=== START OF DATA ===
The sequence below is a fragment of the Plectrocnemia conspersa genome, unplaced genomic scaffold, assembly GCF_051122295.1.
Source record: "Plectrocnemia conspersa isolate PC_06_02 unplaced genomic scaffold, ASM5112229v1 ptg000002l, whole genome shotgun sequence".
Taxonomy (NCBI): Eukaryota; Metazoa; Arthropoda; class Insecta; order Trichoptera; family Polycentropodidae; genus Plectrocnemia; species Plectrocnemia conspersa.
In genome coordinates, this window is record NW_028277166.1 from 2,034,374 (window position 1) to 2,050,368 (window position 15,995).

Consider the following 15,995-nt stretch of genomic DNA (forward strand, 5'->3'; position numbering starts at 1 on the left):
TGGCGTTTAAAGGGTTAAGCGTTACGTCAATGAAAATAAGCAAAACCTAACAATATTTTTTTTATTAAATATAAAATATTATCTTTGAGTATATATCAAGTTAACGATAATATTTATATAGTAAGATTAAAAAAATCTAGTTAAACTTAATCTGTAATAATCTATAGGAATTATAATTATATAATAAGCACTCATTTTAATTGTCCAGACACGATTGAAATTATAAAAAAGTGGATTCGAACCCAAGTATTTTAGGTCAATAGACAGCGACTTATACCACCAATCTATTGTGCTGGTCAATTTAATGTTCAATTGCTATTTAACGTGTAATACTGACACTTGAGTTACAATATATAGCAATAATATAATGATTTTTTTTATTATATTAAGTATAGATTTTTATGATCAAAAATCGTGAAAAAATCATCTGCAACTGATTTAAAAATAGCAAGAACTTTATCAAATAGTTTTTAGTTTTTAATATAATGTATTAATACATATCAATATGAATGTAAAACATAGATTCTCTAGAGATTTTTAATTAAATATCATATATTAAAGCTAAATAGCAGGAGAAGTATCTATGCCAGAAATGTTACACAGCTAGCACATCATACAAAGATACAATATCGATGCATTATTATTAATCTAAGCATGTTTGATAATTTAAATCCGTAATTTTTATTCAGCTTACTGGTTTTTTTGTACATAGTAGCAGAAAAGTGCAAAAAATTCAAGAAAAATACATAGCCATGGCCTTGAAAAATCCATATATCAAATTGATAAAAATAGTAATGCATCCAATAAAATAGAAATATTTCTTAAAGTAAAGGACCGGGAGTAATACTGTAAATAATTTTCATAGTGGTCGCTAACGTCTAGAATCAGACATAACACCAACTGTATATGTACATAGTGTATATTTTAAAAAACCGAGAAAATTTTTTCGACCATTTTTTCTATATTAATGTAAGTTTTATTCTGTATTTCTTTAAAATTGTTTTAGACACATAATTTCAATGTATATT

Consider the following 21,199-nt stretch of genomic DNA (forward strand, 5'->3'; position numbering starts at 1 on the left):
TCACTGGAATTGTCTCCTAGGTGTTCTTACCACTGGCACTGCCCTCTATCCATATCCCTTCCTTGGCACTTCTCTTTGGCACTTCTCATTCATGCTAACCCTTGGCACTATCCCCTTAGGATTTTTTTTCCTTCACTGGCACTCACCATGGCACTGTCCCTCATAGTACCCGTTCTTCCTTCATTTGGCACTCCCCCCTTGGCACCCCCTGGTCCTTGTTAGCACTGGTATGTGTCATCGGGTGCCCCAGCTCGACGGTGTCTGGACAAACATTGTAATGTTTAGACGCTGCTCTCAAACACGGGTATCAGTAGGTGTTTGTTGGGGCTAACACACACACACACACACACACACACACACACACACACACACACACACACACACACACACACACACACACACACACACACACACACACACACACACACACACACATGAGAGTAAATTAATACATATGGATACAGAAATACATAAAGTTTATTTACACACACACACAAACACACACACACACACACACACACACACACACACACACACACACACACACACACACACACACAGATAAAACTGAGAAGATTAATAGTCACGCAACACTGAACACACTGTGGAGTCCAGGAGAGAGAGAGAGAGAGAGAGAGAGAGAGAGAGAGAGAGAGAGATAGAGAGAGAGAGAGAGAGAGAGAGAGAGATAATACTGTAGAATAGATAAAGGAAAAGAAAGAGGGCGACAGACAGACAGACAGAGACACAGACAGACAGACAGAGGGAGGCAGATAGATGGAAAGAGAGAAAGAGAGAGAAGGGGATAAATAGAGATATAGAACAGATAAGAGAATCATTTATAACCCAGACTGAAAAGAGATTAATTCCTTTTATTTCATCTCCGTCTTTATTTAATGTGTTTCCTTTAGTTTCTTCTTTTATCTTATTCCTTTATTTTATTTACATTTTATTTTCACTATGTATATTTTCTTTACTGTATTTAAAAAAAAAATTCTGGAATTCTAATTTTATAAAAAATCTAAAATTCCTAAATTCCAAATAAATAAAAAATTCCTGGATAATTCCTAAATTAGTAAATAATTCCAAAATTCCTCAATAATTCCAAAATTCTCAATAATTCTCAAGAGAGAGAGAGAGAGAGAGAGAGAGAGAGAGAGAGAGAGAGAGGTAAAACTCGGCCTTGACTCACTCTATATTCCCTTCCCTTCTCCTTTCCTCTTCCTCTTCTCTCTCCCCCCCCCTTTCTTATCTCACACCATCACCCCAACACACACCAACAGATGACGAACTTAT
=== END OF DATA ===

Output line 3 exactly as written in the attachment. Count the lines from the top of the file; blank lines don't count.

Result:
Taxonomy (NCBI): Eukaryota; Metazoa; Arthropoda; class Insecta; order Trichoptera; family Polycentropodidae; genus Plectrocnemia; species Plectrocnemia conspersa.